Sunday, March 10, 2013

Letters to the Author

Today I'm over at the Spellbinders Blog talking about the "Letter to the Author" project I conducted with freshman and sophomores at the high school where I work as a speech-language pathologist. I'm offering more suggestions about connecting readers with authors, but first you may want to visit last month's article where I offered several tips on how to brainstorm letter content with students and incorporate goals and objectives into the letter writing process. A copy of that article may be found here.

As a follow up to last months letter writing project, today I will be discussing additional tips for connecting authors and readers. Here is tip #1. The other four tips may be found at Spellbinders.

1. Connect with authors through books and websites like  Dear Teen Me. While serving on a panel at the Montgomery Book Festival in February, I met co-panelist E. Kristin Anderson and fell in love with the book she edited with Miranda Kenneally entitled Dear Teen Me. The book contains letters by various authors to their teen selves and includes entries by Ellen Hopkins, Lauren Oliver, Carrie Jones and Cynthia Leitich Smith. The various authors cover a wide range of topics including finding true love, discovering the true meaning of friendship, as well as surviving physical abuse, body issues, and bullying. The stories are sometimes funny and sometimes sad, but always close to the heart. I highly recommend this book as well as the website Dear Teen Me for connecting readers and authors.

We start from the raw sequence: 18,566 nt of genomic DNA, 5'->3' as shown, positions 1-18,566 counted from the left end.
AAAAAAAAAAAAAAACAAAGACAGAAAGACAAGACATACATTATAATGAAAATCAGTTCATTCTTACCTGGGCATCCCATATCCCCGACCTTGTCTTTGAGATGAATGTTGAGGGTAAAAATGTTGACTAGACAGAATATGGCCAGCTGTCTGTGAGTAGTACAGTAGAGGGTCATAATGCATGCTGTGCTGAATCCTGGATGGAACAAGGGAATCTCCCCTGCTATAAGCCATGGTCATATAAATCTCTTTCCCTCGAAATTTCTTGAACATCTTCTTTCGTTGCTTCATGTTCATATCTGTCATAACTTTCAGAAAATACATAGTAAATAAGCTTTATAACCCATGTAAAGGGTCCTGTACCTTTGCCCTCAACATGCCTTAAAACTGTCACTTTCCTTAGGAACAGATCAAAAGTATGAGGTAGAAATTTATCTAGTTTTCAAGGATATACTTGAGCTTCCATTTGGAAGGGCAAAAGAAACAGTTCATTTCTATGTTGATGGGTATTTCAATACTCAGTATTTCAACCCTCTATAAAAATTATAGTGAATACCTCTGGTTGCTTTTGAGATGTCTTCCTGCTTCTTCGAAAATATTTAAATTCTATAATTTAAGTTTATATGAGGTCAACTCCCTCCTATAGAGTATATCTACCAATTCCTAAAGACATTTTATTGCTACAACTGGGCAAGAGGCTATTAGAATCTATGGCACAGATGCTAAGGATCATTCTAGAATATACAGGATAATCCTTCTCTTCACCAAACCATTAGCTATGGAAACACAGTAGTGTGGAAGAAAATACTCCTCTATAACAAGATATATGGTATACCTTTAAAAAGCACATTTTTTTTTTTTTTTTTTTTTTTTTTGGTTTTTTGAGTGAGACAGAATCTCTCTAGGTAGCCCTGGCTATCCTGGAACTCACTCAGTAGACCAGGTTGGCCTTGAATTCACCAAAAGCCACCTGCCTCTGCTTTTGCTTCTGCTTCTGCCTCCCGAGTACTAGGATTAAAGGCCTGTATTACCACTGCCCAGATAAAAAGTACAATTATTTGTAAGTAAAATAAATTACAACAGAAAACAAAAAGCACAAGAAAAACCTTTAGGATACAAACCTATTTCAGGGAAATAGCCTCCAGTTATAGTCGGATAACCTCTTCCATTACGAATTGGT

While we anxiously awaited Cynthia's response to our letters, we read her excerpt from Dear Teen Me. Learning about Cynthia's experience of break up, heart break, and the girl bully who tormented, but ultimately admitted that she admired Cynthia, made it that much more meaningful when we received Cynthia's response to our student letters. She answered individual questions within a group letter and I made copies to hand out to all the students so they could follow along as I read the letter aloud in class.



For other helpful tips on connecting young readers with authors, go to Spellbinders.

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